Thursday, February 28, 2013
Joel L. Greene
Analyst in Agricultural Policy
Analyst in Natural Resources and Rural Development
The United Egg Producers (UEP), the largest group representing egg producers, and the Humane Society of the United States (HSUS), the largest animal protection group, have been adversaries for many years over the use of conventional cages in table egg production. In July 2011, the animal agriculture community was stunned when the UEP and HSUS announced that they had agreed to work together to push for federal legislation to regulate how U.S. table eggs are produced. The agreement between UEP and HSUS called for federal legislation that would set cage sizes, establish labeling requirements, and regulate other production practices. As part of the agreement, HSUS agreed to immediately suspend state-level ballot initiative efforts in Oregon and Washington.
During the 112th Congress, the Egg Products Inspection Act Amendments of 2012 (H.R. 3798) was introduced in the House in January 2012. In May 2012, a companion bill, S. 3239, was introduced in the Senate. The provisions in the bills were the same, and reflected the agreement between UEP and HSUS to establish uniform, national cage size requirements for table egglaying hens. The bills would have codified national standards for laying-hen housing over an 18- year phase-in period, included labeling requirements to disclose how eggs were produced, and set air quality, molting, and euthanasia standards for laying hens.
The agreement and legislation were a marked shift in direction for both UEP and HSUS. UEP viewed H.R. 3798 as being in the long-term interest and survival of American egg farmers. Egg producers would benefit from national egg standards that halted costly state-by-state battles over caged eggs that result in a variety of laws across the country. For HSUS, which has actively campaigned for cage-free egg production, accepting enriched cages was a compromise, but one that could result in significant federal farm animal welfare legislation. H.R. 3798 and S. 3239 were endorsed by a wide range of agricultural, veterinary, consumer, and animal protection groups.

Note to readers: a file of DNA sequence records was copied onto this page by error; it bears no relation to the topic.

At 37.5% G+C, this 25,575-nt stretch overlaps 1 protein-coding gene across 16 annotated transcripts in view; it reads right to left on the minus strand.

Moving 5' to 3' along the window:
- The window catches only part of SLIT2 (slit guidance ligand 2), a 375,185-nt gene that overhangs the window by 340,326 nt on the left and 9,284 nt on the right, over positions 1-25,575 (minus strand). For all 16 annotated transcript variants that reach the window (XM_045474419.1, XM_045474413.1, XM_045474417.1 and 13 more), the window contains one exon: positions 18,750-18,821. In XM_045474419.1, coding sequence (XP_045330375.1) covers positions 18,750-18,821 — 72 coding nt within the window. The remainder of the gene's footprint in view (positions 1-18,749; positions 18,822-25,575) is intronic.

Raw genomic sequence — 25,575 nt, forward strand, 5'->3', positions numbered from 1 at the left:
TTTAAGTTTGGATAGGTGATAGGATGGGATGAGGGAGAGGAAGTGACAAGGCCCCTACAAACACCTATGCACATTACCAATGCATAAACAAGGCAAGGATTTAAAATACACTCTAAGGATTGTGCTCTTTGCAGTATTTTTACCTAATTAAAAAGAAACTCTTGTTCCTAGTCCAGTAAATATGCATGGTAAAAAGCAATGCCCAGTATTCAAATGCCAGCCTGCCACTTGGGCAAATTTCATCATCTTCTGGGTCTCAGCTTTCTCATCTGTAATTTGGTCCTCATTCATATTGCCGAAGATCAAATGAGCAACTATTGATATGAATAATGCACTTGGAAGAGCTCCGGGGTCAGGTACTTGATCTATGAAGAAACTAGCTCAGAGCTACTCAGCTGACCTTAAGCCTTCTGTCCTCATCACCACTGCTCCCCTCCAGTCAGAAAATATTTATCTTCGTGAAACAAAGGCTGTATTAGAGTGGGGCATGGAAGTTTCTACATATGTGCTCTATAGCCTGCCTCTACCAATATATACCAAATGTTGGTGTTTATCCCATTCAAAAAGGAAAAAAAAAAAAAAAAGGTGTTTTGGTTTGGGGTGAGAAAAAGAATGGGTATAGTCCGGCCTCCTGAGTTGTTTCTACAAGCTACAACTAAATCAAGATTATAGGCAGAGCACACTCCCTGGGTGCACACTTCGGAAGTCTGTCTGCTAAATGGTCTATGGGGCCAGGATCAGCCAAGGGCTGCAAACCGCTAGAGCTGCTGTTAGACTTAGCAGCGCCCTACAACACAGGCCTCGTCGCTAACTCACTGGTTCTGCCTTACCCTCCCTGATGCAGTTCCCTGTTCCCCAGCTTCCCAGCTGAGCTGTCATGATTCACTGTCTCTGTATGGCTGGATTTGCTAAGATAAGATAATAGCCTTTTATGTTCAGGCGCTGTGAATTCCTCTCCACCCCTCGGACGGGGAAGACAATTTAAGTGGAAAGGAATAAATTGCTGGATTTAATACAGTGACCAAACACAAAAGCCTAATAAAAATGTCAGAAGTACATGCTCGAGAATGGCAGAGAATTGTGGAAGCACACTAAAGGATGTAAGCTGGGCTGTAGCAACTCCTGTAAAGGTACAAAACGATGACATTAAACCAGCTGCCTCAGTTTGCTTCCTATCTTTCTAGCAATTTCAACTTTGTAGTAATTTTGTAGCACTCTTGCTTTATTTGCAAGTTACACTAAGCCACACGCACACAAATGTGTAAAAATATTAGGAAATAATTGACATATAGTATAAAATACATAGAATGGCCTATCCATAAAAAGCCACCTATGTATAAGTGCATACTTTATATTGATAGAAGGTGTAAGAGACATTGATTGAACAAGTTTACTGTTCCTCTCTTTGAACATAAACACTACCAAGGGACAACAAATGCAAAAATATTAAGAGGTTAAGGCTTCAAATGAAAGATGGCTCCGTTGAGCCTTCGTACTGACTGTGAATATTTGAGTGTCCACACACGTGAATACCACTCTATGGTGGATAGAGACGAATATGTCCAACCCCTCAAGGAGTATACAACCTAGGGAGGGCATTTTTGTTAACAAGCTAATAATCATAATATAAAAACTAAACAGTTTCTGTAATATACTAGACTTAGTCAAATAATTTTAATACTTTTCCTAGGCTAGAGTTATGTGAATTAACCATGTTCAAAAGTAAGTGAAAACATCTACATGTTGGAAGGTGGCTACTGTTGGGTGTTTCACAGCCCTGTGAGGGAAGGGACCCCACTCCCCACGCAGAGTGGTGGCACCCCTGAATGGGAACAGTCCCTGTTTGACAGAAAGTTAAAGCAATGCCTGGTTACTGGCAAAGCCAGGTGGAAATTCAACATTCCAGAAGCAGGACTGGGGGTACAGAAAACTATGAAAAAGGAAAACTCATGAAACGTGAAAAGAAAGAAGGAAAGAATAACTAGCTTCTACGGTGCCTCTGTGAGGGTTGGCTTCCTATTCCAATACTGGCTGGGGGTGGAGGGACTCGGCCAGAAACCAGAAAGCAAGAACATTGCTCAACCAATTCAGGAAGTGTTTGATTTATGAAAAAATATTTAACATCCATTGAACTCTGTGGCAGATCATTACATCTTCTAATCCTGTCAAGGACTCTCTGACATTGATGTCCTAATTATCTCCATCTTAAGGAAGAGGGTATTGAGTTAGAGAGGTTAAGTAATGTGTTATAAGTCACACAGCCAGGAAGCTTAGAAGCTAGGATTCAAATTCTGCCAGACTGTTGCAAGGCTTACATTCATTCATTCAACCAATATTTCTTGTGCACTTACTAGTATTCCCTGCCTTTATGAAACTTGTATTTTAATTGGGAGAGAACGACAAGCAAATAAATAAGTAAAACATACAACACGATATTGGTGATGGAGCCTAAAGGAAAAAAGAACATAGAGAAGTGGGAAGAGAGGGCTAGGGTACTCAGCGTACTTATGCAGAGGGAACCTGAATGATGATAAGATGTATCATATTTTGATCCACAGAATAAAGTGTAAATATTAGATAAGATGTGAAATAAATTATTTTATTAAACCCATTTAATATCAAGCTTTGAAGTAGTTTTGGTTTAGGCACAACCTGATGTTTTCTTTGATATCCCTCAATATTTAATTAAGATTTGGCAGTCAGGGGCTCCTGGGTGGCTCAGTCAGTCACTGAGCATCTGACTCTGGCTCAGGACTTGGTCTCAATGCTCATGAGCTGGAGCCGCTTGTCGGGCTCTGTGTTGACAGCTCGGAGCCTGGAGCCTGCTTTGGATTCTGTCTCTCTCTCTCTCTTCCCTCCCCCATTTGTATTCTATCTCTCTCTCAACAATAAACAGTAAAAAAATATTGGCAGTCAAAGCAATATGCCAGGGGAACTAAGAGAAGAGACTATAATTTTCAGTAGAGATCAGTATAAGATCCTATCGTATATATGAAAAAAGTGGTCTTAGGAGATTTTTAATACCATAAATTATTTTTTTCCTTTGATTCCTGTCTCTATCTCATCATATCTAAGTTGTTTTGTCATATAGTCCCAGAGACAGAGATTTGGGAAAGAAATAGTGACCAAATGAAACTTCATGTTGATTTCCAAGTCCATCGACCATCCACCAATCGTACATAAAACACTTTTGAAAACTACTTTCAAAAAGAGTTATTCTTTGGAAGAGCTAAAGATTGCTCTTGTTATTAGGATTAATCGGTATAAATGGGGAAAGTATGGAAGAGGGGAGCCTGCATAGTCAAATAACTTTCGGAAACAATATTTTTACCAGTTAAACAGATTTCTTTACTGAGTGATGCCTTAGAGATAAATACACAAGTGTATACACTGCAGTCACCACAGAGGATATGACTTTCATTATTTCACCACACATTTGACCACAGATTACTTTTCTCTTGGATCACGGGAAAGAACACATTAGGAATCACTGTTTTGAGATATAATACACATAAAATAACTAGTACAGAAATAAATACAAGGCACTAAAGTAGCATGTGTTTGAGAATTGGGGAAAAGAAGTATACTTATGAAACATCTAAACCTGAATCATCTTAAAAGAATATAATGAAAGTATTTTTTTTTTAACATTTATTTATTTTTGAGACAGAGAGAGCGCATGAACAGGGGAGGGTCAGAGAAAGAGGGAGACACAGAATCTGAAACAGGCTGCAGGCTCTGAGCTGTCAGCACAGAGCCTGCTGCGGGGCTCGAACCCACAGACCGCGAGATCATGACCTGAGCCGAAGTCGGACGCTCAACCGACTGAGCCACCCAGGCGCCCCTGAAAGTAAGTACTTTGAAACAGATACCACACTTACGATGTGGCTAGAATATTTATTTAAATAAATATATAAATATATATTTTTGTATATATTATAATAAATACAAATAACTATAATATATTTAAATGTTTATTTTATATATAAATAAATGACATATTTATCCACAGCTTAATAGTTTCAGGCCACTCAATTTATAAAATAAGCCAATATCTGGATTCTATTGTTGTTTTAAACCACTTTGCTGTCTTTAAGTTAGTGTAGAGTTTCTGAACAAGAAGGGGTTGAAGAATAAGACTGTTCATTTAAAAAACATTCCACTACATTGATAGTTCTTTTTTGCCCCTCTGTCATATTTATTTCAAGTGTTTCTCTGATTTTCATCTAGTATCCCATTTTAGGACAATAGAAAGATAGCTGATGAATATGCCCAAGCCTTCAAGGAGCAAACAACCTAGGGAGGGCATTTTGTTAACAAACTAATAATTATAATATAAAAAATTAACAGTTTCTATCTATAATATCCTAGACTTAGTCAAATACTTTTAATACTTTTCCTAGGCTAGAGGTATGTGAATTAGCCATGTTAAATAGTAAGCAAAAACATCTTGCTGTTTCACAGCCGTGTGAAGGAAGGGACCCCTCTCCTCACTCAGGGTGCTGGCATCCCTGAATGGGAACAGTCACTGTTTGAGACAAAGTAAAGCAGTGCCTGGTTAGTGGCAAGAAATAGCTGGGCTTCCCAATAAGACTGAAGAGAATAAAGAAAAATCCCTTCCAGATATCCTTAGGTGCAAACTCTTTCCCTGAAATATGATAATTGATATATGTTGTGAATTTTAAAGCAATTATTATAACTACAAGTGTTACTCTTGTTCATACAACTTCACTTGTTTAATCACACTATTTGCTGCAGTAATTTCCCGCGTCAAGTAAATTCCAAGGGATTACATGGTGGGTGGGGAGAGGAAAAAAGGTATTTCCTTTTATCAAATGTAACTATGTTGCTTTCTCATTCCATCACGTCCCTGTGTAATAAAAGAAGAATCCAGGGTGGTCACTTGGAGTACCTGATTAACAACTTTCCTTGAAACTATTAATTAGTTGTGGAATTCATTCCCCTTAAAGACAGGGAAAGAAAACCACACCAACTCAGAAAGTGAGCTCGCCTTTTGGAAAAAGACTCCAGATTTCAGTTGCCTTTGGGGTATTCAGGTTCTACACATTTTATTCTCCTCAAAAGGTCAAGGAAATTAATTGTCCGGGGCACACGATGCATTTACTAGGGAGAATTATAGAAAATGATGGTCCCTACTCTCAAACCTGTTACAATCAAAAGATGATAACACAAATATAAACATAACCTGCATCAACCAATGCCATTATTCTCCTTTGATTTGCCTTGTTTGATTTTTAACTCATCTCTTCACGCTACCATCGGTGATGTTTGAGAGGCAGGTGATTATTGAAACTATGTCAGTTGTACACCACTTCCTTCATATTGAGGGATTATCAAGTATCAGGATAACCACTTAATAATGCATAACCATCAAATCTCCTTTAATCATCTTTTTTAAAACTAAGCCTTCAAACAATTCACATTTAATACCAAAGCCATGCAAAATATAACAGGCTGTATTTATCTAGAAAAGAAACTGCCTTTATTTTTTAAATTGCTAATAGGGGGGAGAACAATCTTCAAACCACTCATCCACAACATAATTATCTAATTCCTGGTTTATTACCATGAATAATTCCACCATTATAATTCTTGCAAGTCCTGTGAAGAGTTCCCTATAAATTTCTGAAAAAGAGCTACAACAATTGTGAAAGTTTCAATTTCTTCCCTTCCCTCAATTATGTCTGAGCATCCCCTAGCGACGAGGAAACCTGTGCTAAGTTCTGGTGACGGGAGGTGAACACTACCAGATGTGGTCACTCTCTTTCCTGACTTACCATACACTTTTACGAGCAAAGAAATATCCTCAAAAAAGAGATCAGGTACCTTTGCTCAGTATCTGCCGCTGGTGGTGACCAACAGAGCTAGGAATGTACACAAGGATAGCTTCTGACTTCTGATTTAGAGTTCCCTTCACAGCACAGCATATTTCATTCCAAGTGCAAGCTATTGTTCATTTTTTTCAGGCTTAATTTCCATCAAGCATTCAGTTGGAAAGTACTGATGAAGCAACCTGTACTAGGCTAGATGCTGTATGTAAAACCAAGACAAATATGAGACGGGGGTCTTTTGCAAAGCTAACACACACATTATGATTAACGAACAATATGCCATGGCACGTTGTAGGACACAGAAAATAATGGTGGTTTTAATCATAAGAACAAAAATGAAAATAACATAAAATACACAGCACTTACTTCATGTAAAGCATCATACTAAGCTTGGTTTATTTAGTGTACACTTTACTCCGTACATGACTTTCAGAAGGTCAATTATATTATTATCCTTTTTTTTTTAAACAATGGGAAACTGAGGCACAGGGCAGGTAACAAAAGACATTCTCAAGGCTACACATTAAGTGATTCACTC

Farm group opponents criticized H.R. 3798 and S. 3239 for several reasons. First, they were concerned that the bills federally mandated management practices for farm animals, something that had not been done in the past. These groups argued that the bills could set a precedent, paving the way for future legislation on animal welfare for the livestock and poultry industries. Opponents held the view that the cage requirements were not science-based, and undermined long-standing views that animal husbandry practices should be based on the best available science. They also argued that codifying cage standards today ignores innovations that could appear in the future. Additionally, opponents were concerned that the capital cost of transitioning to enriched cages would be high, and could be prohibitive for small producers.
S. 3239 was initially offered as an amendment to the Senate’s proposed 2012 farm bill (S. 3240), but was withdrawn. The Senate Agriculture Committee held a hearing on S. 3239 on July 26, 2012. H.R. 3798 was not offered as an amendment during the House Agriculture Committee’s markup of the 2012 farm bill (H.R. 6083). However, an amendment to H.R. 6083 was adopted that would have prohibited states from enforcing their production or manufacturing standards for agricultural products on agricultural products from other states.
The provisions that were in H.R. 3798 and S. 3239 are expected to be reintroduced in the 113th Congress, and both UEP and HSUS will advocate for passage. Egg legislation could again become part of the omnibus farm bill debate during the year.
Date of Report: January 11, 2013
Number of Pages: 28
Order Number: R42534
R42534.pdf to use the SECURE SHOPPING CART
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